On June 11, 1993, Jurassic Park changed my life. I was just three months shy of my fourth birthday, and my mother took me on opening day because it's all I talked about. I wasn't alive in 1977 to have my world changed by Star Wars, or in 1981 when Indiana Jones became a hero kids all over the world wanted to be. Those movies - and others - played a huge role in my childhood regardless, of course, but they weren't "mine" in the way that kids (and even adults) in '77 or '81 were able to claim by simply being there from the beginning to see them reshape pop culture and grow as a franchise. But in the summer of '93, I got "my" movie.
To say that Jurassic Park matters to me more than any other film would be an understatement. It instilled in me a passion for storytelling, for writing in the hopes that – one day – I could sweep even just one person away on an adventure in the way that this story did for me. As a film and as a franchise, I love it, warts and all, and I spent the next decade consuming everything about it. I devoured Michael Crichton's original book, as well as its 1996 sequel. I played almost every video game I could, whether it be Jurassic Park 2: The Chaos Continues on the original Game Boy, the before-its-time Trespasser on PC, or the addictive park builder that was Operation Genesis. I owned the soundtracks. I wrote stories set in this universe, dreaming of sequel possibilities. I spent time on fan sites in the early 2000s leading up to the release of Jurassic Park III in 2001 and after, though in the years that followed, the franchise dwindled away, as a fourth film went from a sure thing to a pipe dream.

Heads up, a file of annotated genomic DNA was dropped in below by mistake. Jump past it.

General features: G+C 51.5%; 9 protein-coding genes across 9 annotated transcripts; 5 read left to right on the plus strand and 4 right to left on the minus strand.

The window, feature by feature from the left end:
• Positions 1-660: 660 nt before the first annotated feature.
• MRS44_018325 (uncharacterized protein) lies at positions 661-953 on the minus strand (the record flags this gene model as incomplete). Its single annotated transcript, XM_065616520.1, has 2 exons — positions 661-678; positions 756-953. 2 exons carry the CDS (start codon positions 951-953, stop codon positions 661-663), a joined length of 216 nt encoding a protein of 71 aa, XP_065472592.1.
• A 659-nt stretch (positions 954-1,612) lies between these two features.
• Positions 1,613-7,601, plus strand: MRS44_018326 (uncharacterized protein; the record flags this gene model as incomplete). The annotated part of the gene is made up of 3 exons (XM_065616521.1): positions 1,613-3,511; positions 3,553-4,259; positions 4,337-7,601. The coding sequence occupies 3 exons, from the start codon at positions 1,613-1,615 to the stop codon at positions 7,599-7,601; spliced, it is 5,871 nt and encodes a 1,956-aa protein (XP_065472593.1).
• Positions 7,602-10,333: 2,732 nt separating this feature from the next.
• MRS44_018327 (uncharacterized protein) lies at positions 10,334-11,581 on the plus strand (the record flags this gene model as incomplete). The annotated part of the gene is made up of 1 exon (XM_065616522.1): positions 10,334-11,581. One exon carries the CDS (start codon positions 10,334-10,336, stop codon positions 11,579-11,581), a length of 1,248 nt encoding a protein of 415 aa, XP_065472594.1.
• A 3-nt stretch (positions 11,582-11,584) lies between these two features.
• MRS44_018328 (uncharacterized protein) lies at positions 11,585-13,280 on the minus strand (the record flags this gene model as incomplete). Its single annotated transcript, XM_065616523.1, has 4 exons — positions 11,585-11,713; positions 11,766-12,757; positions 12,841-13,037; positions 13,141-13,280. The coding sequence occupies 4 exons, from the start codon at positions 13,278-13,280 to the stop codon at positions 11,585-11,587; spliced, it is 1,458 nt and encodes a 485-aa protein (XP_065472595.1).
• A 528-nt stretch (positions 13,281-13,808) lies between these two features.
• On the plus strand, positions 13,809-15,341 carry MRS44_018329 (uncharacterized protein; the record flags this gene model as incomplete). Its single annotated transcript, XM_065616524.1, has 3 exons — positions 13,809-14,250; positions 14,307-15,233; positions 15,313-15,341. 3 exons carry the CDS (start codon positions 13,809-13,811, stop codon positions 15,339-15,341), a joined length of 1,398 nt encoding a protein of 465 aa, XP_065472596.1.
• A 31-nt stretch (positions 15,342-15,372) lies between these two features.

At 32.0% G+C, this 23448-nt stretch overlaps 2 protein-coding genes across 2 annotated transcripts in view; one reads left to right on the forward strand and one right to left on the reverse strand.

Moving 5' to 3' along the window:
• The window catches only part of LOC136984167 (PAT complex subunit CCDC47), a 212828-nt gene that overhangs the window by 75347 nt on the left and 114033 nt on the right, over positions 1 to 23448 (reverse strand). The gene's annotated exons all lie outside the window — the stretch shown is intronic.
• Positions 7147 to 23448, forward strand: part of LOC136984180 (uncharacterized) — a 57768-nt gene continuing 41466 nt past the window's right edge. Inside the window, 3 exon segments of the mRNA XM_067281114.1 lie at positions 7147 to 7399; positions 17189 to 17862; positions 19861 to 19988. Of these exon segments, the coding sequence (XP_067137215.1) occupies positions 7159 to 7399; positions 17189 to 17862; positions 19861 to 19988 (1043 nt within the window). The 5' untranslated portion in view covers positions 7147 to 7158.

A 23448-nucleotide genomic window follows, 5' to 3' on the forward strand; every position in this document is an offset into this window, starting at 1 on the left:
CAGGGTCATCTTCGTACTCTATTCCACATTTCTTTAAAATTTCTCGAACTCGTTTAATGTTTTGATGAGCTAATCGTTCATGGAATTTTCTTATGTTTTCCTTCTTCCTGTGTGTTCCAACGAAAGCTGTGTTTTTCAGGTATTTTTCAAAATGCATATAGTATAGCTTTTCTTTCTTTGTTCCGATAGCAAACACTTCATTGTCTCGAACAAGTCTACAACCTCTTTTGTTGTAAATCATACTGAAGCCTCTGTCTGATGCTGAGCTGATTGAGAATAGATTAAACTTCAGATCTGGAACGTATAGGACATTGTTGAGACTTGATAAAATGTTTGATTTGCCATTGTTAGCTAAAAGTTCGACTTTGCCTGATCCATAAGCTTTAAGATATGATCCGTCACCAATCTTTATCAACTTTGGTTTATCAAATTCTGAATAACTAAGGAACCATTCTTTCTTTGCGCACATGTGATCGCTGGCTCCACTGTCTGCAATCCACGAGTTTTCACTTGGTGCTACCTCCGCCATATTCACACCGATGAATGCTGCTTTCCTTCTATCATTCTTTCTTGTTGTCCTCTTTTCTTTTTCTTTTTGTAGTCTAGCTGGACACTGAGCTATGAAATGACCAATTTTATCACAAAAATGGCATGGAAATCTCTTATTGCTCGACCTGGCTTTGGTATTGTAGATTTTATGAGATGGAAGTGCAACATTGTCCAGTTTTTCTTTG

It took fourteen years for the series to spawn another entry, the result being, obviously, Jurassic World in 2015. That same year, the Star Wars franchise was making a much-anticipated comeback with The Force Awakens, something I - like the rest of the world - was awaiting with bated breath, but at the end of the day, my highest level of excitement was aimed squarely at the return of the franchise I'd spent nearly a decade and a half hoping to see brought back from extinction, hoping that relative newcomer Colin Trevorrow – tapped to direct with only one feature under his belt, 2012’s Safety Not Guaranteed – would deliver on years of expectation. Seeing it opening night was an overwhelming experience; my packed audience clapped and cheered, while my nostalgia amped up every second of the film, allowing me to get swept away simply because I'd waited so long just to step into this world again.
I saw the film two more times in theaters, as well as a number of times since, and through those repeated viewings, I've been able to set my nostalgia aside and see Jurassic World for the imperfect beast it is. In the three years that have passed since its release, I've seen many people attempt to rewrite the film's overwhelming success as a fluke, painting the movie with such hyperbolic labels as "the worst blockbuster ever," and that's fascinating, one reason why – on the eve of the release of Jurassic World: Fallen Kingdom – I've decided to dive back into the film and break it apart.
Pick a Month: